By Stefan Stern

Friday November 1st will be, if the government has its way, the UK's first day as a former member state of the EU. It will also be exactly 29 years to the day that The Sun newspaper published its infamous "Up yours Delors" front page.

Jacques Delors, younger readers may need reminding, was at the time president of the European Commission and regularly portrayed as a bogeyman for eurosceptics. The Sun's front page listed some of the appalling crimes Delors, the EU and especially the French had apparently committed.

They had "flooded our country with dodgy food", the paper said. They wanted to replace the pound with the faceless Ecu" (look it up), and had "banned British beef after falsely claiming it had mad cow disease". At the time British beef did contain mad cow disease, but never mind that. Worse, the French "gave in to the Nazis during the Second World War when we stood firm". And you wondered, perhaps, where Farageism came from.

Delors had got under the sceptics' skin because he had been moderate in tone and also pretty effective. The British left, long the home to as much euroscepticism as the right, had fallen for 'Frère Jacques' after an appearance at the TUC in 1988, where he had discussed the benefits for working people of a "social Europe". Ron Todd, general secretary of the Transport and General Workers Union, the forerunner to Unite, declared that, with the Tories in power, Brussels was now "the only game in town" as far as his members were concerned. Those were the days.

The Sun's headline writer had tapped into a traditional British – or perhaps English – instinct to cock a snook at authority and defy the boss class. 'Up yours' is a classic response.

The opening sequence of the 1959 film 'I'm All Right Jack' is set on VE day in 1945, with crowds celebrating the end of the war. But Churchill's celebratory words are greeted with a triumphant V sign – not for victory- from a drunken squaddie who had climbed up a lamp-post. That V sign reflected the response of voters in the general election of that summer, in which Churchill was dumped out of office after a Labour landslide.

The 52% who voted leave in the June 2016 referendum were saying several things, but perhaps loudest of all they were saying, in the spirit of that Sun headline, 'up yours' – up yours to David Cameron and George Osborne, in whom they no longer believed, up yours to the idea of collaboration and compromise with Europe, and up yours to the governing class in general, which they saw as isolated, complacent and out of touch.

Voters had moved from grudging compliance with the idea of membership of the EU to outright rebellion. That spirit of rebellion now leads many to say that they welcome a no-deal exit, even if it proves to be chaotic and damaging. It is a post-rational world.

A former Sun editor David Yelland tweeted recently:"Britain is at peak tabloid. We have a tabloid prime minister rolling out tabloid policies for tabloid editors."

Pro-Europeans did not see this coming. We should have taken the threat of Brexit more seriously. We could not or did not want to believe that offensive arguments and xenophobia would help get the Leave campaign over the line.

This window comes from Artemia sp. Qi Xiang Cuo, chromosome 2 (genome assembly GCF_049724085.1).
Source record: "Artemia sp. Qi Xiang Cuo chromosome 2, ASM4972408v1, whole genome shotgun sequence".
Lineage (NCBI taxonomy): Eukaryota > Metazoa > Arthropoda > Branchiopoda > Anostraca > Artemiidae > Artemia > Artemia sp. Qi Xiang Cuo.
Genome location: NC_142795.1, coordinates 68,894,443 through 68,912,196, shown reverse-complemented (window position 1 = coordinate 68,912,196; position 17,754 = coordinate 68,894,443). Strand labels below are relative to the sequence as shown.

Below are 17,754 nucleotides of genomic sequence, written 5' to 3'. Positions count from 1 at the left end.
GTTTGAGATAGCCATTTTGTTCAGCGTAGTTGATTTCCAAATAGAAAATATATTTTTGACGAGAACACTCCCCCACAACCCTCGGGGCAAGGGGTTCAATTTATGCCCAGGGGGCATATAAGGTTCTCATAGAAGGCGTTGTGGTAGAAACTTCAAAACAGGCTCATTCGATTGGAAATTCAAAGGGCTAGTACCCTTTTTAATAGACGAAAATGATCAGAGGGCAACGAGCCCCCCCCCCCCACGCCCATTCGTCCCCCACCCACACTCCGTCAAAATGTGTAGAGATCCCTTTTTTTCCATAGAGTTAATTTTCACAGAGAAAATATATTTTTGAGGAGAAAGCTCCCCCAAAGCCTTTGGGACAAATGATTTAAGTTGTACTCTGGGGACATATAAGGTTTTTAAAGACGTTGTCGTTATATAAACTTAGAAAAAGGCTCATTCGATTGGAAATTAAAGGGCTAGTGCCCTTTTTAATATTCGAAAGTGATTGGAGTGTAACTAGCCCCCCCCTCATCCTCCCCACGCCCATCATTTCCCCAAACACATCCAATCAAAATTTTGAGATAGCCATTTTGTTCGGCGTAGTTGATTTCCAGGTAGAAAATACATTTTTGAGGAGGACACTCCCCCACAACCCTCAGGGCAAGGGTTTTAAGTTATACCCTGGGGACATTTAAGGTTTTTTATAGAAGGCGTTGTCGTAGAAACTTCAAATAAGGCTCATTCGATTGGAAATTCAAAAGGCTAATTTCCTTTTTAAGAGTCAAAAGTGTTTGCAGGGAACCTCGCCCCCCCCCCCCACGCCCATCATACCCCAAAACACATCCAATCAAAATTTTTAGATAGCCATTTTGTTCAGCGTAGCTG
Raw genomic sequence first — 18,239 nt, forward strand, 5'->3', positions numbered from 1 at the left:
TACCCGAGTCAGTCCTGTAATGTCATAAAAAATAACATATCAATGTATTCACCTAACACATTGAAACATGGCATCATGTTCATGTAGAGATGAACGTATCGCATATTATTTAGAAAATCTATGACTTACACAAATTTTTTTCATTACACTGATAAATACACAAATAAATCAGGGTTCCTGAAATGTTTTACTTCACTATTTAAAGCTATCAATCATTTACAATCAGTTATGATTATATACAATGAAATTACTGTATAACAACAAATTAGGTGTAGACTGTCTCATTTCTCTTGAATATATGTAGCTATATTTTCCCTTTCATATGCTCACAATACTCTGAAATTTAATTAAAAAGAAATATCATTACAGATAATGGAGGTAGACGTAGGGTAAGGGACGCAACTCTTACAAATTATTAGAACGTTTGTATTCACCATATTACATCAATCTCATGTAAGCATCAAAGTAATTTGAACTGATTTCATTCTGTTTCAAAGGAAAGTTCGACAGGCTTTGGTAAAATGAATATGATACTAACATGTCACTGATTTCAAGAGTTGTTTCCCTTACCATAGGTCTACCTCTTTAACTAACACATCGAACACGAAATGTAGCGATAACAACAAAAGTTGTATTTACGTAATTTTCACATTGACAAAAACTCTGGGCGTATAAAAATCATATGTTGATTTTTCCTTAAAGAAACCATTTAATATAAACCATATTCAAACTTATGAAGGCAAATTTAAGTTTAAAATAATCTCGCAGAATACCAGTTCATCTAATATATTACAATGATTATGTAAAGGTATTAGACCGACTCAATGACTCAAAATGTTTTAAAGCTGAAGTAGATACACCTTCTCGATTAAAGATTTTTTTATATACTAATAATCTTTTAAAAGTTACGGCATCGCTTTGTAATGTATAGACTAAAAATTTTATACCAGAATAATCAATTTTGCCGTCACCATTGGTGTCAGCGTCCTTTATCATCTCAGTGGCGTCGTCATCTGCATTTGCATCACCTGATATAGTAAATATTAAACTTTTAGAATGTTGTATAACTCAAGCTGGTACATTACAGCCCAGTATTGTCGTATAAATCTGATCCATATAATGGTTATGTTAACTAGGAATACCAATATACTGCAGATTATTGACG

On November 1st 2015, Tony Parsons wrote in The Sun in praise of the original 'up yours Delors' headline. He predicted a big win for Leave, largely because of the issue of immigration. "There are Syrian refugees taking a dump in the edelweiss in peaceful German towns turned into refugee camps overnight," he wrote. Instead of effectively combating this sort of disgusting propaganda, Remainers averted their gaze and failed to engage.

The frustration and despair is intense. But it does not help when Remainers succumb to the temptation to offer a retaliatory up yours to Leavers.  When Prof Brian Cox tweeted the other day about the "idiots" who didn't understand the threat to science from Brexit he fell into that trap.

"How about you shut up and listen, just for once, to people who know more than you about something," he wrote, in an echo of the unsuccessful Remain campaign. Prof Cox was saying 'up yours' to the people, which cannot be the answer. You can't beat up yours with up yours.

In Edward Albee’s 1962 play 'Who's Afraid of Virginia Woolf?', two academics, George and his new young colleague Nick, get into a row about ambition and how to play the politics at work. Exasperated at being patronised and second-guessed, Nick explodes with the words "up yours". And this gets George thinking. He replies:

"You take the trouble to construct a civilisation…to…to build a society, based on the principles of…of principle…you endeavour to make communicable sense out of natural order, morality out of the unnatural disorder of man's mind…you make government and art, and realise that they are, must be, both the same…you bring things to the saddest of all points…to the point where there is something to lose…then all at once, through the music, through all the sensible sounds of men building, attempting, comes the Dies Irae. And what is it? What does the trumpet sound? Up yours. I suppose there's justice to it, after all the years…Up yours."

And Monsieur Delors…? He is still with us, aged 94. And almost seven years ago, in December 2012, he gave an interview to the German newspaper the Handelsblatt in which he calmly set out how the UK could still work closely with the EU even if it was no longer a full member.

"If the British cannot support the trend towards more integration in Europe, we can nevertheless remain friends, but on a different basis," he said. "I could imagine a form such as a European economic area or a free-trade agreement."

Well fancy that.

Stefan Stern is a journalist and author. He is a regular contributor to The Guardian and the Financial Times. His latest book "How To Be A Better Leader" was published in March this year.

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